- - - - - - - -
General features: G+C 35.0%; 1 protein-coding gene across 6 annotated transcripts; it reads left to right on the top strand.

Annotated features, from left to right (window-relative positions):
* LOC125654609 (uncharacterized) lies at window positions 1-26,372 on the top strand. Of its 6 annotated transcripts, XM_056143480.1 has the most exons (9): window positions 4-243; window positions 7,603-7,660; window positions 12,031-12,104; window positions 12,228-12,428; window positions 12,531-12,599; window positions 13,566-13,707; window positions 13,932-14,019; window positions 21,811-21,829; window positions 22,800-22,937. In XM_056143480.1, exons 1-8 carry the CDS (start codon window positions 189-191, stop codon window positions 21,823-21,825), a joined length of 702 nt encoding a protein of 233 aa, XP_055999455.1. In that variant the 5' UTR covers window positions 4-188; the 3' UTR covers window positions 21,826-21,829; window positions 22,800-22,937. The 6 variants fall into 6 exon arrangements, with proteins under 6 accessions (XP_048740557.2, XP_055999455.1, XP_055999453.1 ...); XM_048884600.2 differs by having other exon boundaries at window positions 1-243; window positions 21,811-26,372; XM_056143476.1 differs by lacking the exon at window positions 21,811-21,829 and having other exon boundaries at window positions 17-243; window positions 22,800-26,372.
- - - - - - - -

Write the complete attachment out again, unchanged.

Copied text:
General features: G+C 35.0%; 1 protein-coding gene across 6 annotated transcripts; it reads left to right on the top strand.

Annotated features, from left to right (window-relative positions):
* LOC125654609 (uncharacterized) lies at window positions 1-26,372 on the top strand. Of its 6 annotated transcripts, XM_056143480.1 has the most exons (9): window positions 4-243; window positions 7,603-7,660; window positions 12,031-12,104; window positions 12,228-12,428; window positions 12,531-12,599; window positions 13,566-13,707; window positions 13,932-14,019; window positions 21,811-21,829; window positions 22,800-22,937. In XM_056143480.1, exons 1-8 carry the CDS (start codon window positions 189-191, stop codon window positions 21,823-21,825), a joined length of 702 nt encoding a protein of 233 aa, XP_055999455.1. In that variant the 5' UTR covers window positions 4-188; the 3' UTR covers window positions 21,826-21,829; window positions 22,800-22,937. The 6 variants fall into 6 exon arrangements, with proteins under 6 accessions (XP_048740557.2, XP_055999455.1, XP_055999453.1 ...); XM_048884600.2 differs by having other exon boundaries at window positions 1-243; window positions 21,811-26,372; XM_056143476.1 differs by lacking the exon at window positions 21,811-21,829 and having other exon boundaries at window positions 17-243; window positions 22,800-26,372.